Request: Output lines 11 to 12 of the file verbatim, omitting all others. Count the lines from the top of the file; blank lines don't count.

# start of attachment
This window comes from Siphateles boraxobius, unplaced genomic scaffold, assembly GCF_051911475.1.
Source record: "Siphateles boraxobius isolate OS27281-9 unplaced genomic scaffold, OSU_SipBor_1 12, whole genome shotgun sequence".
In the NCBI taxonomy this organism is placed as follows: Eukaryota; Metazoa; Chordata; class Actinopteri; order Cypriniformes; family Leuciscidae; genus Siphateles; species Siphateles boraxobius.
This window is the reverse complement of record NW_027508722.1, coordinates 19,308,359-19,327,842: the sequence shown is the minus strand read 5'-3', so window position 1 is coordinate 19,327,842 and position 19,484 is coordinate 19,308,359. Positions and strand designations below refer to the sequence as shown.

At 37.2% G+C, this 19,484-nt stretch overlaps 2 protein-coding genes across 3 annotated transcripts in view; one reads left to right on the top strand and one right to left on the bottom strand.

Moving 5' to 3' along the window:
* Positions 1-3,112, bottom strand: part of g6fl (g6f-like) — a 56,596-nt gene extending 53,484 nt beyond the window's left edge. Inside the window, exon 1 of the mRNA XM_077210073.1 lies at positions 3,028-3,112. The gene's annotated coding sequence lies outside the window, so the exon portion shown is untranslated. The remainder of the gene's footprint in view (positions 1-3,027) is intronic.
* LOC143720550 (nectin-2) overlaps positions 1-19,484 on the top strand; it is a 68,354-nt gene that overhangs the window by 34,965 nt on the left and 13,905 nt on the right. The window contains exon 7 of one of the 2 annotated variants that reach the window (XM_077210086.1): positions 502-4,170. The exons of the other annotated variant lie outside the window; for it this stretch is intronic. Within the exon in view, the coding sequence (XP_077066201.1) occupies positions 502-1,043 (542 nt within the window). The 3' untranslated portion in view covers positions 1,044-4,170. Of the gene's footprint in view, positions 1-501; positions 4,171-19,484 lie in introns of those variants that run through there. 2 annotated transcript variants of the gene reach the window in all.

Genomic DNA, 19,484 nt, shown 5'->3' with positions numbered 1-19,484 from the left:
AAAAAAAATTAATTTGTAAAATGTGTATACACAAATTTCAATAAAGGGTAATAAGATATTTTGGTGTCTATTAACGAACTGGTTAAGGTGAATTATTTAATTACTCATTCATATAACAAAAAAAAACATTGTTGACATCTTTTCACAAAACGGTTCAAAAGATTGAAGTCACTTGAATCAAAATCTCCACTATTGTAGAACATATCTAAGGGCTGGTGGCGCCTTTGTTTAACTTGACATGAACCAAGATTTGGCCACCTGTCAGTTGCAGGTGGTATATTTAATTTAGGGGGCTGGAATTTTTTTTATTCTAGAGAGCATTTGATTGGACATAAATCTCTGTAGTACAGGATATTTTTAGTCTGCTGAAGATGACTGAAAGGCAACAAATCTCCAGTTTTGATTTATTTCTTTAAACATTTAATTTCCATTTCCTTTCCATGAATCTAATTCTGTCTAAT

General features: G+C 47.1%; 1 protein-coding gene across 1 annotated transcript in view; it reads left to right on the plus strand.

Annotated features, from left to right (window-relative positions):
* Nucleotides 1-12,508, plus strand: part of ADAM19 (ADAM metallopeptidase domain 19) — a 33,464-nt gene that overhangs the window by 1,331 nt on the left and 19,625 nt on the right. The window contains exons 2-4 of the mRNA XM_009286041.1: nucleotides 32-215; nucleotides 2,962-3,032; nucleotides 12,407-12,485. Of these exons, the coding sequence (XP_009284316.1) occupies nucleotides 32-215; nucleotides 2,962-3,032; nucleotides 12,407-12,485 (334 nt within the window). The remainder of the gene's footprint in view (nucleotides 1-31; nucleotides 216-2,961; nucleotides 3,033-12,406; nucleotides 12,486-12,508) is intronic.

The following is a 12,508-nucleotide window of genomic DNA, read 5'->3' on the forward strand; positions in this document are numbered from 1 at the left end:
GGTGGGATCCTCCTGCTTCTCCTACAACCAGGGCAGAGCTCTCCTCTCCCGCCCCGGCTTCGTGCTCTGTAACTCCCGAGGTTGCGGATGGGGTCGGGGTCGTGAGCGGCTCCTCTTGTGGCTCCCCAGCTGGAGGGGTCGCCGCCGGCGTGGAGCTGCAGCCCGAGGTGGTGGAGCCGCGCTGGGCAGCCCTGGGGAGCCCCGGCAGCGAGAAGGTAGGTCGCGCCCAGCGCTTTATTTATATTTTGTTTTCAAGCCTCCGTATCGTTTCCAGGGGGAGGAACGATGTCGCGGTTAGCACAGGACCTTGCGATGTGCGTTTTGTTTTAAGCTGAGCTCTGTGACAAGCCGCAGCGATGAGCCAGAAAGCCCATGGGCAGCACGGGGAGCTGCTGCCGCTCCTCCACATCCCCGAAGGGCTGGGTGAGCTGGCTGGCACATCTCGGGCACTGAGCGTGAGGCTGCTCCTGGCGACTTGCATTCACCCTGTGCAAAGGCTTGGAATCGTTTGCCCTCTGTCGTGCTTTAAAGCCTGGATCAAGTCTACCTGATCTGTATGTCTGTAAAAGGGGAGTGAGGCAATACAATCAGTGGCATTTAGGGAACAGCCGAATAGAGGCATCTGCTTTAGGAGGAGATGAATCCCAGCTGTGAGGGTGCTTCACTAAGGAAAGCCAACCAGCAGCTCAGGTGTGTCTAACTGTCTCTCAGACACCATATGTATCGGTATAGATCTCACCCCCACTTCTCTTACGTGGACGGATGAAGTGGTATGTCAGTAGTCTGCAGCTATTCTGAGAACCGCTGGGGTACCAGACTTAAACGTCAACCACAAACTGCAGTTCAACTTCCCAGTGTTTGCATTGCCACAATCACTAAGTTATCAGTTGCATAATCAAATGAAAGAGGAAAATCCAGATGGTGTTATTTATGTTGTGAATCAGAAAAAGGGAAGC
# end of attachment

General features: G+C 47.1%; 1 protein-coding gene across 1 annotated transcript in view; it reads left to right on the plus strand.

Annotated features, from left to right (window-relative positions):